Answering the Call

Imagine seeing a mother and her fifteen-year-old daughter at a local mall browsing and shopping for clothes. The mother had promised her daughter that today would be their day to shop. They both skimmed through racks of clothes while the daughter’s hip hop could be heard through her headphones within a seven foot radius. The daughter soon picked which clothes she liked, but her gratitude quickly snapped into attitude when the mother said no to a low v-neck shirt. “Everyone is wearing it” the daughter sassed—mom weakened; a few minutes passed and she gave in with the thought of what her parents couldn’t give her as a teen. This fifteen-year-old girl is a prime example of the generation of today. Modern teens now seem to dress more provocatively, have more inessential gadgets, and to have different values in comparison to a generation from the 50’s and 60’s.

The dress code of today’s youth seems to be entirely different than that of fifty years ago. Boys who once wore popular bell bottoms have changed to a more sloppy appearance of saggy pants. Their shirts are three sizes too big and they now wear Snapback hats to add “swag”—something apparently a girl is supposed to see attractive. If a guy isn’t strutting his stuff in this fashion sense, then he might be wearing a tight shirt and leg lovin’ skinny jeans; these jeans have an infatuation so strong to the human legs that they outline everything belonging to a guy, including the quarter in his back pocket.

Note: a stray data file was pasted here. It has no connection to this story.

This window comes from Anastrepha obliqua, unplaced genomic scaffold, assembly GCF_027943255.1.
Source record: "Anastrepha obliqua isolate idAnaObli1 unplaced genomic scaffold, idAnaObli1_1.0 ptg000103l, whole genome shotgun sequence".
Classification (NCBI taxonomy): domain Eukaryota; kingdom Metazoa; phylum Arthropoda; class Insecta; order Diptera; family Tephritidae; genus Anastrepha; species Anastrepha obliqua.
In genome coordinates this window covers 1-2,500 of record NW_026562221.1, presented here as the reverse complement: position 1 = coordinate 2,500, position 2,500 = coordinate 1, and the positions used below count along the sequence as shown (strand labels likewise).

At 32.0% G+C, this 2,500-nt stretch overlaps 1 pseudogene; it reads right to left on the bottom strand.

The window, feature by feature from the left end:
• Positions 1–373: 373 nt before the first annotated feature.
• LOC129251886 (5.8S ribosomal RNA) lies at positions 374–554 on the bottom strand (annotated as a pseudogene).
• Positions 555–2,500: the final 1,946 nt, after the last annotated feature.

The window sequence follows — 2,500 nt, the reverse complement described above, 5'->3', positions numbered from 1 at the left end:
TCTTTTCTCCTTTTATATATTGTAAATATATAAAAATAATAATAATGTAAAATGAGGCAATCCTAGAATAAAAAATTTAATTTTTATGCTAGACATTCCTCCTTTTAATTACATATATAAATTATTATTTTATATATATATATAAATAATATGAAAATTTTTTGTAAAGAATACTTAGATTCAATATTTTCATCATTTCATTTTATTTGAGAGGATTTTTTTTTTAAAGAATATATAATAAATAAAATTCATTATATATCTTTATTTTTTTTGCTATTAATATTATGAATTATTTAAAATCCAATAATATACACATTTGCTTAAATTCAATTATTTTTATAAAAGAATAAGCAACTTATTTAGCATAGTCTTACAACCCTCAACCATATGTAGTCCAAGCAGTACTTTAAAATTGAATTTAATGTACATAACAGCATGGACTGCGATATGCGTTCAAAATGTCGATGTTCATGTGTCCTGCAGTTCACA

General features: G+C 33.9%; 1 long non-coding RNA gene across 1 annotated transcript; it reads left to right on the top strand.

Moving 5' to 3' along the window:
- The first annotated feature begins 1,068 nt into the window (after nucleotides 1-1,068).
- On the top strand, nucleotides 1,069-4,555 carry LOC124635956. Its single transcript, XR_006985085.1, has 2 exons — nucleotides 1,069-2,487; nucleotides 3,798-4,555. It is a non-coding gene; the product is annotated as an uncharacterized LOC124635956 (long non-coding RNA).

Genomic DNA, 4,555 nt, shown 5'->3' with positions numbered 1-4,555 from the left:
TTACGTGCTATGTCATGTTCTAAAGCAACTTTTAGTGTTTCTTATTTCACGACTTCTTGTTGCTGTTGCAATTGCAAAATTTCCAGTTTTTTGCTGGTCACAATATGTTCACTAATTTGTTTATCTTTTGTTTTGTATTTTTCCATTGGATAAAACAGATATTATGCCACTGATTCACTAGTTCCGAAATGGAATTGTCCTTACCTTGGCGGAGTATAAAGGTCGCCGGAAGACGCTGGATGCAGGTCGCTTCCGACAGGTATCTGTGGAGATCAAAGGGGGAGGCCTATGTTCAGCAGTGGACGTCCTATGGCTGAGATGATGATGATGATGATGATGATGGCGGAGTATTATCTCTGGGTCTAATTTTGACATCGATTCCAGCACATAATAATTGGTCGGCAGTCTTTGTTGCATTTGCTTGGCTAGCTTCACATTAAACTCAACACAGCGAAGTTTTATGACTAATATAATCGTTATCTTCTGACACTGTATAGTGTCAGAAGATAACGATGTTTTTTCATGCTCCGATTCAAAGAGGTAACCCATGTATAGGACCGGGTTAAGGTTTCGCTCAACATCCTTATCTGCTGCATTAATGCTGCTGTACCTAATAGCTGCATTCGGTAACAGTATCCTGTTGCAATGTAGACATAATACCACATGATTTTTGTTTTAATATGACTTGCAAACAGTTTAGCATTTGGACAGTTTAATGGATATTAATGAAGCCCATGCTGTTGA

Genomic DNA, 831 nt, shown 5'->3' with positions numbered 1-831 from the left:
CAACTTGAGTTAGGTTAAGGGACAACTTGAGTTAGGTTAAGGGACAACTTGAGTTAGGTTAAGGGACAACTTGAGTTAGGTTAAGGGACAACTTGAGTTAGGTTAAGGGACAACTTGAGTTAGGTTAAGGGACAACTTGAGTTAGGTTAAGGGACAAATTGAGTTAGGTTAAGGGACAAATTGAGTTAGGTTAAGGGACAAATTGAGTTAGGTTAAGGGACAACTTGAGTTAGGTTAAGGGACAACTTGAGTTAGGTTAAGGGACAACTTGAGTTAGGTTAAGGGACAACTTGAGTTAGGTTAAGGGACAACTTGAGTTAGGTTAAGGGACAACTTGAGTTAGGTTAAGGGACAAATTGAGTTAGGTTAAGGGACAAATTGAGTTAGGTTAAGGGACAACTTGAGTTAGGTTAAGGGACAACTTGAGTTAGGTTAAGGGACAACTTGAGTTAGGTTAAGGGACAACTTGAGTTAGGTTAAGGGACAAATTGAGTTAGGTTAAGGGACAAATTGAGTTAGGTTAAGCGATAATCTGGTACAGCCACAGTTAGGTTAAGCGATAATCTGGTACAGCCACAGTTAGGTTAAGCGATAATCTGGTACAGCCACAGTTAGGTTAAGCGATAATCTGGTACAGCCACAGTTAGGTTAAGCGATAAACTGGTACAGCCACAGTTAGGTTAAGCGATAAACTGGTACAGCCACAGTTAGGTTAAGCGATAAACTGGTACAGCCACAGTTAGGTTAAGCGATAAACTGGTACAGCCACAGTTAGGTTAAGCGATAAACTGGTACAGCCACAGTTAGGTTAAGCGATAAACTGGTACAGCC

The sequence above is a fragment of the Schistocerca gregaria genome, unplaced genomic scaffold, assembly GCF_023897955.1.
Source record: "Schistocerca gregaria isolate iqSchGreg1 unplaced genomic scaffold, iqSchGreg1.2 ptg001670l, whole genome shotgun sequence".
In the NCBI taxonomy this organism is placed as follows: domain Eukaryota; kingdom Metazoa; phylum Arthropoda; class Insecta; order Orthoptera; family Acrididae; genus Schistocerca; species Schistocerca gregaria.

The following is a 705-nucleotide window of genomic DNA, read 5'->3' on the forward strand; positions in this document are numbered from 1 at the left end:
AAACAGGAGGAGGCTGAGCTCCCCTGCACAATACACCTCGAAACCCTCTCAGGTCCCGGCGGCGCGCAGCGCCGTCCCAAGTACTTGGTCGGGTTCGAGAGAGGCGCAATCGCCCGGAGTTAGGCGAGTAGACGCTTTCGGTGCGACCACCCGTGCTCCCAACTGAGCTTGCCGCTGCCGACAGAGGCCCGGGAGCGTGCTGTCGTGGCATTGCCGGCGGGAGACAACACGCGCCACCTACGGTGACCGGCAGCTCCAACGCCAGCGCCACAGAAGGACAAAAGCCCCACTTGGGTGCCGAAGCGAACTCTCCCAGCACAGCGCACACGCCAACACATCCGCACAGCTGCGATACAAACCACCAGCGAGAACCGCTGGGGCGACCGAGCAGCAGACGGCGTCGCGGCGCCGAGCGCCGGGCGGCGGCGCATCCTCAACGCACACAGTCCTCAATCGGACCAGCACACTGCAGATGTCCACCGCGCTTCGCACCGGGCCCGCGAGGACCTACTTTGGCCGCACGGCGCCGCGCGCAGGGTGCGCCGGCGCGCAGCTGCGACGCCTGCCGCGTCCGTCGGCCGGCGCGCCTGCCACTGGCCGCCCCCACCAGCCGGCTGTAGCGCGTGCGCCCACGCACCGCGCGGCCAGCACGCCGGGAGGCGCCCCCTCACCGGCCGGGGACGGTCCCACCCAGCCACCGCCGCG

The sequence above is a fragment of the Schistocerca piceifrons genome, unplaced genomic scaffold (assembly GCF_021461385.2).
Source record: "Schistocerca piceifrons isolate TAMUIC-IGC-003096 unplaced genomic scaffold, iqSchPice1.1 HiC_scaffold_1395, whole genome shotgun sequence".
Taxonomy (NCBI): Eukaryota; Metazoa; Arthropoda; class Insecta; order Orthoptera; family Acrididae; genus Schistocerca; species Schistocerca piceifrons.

Guys are not the only ones who have changed their sense of style. Young women of today seem to be the Bible’s version of the harlot. Fifty years ago women wearing pants was highly discouraged while a more modest dress was the standard. Today, a young woman’s bust is encouraged to be used to highlight a man’s attention, along with an enticing mini skirt, or a full body showing bikini.

Media is a prime example that has a great way to manipulate both young men and women into buying the latest fashion trend; after all women must be sexy for men and men must be hot for the ladies. The newest clothing trend or even latest gadget seems to be a must have in order to be part of the in-crowd. Christopher writes that marketers spend mega bucks targeting teens by candy coating their products to be an apple of the eye (2). Clothes are worn by fashion models, and commercials show happy people with the fanciest new phone. Christopher also adds that when a teen is hooked a wide range of money is being spent (2).

Children today are being raised differently than children in the 50’s. One thing contributing to that is both parents are working instead of just the father. Women, who were once simple house wives, are now putting on the boots and heading to the milk barn, figuratively so to speak. Both parents being gone at work results in little quality time being spent with children and can lead to a guilty feeling of not being there. To cope with the guilty feeling, parents oftentimes turn to buying their kids love with gifts, and things, and stuff.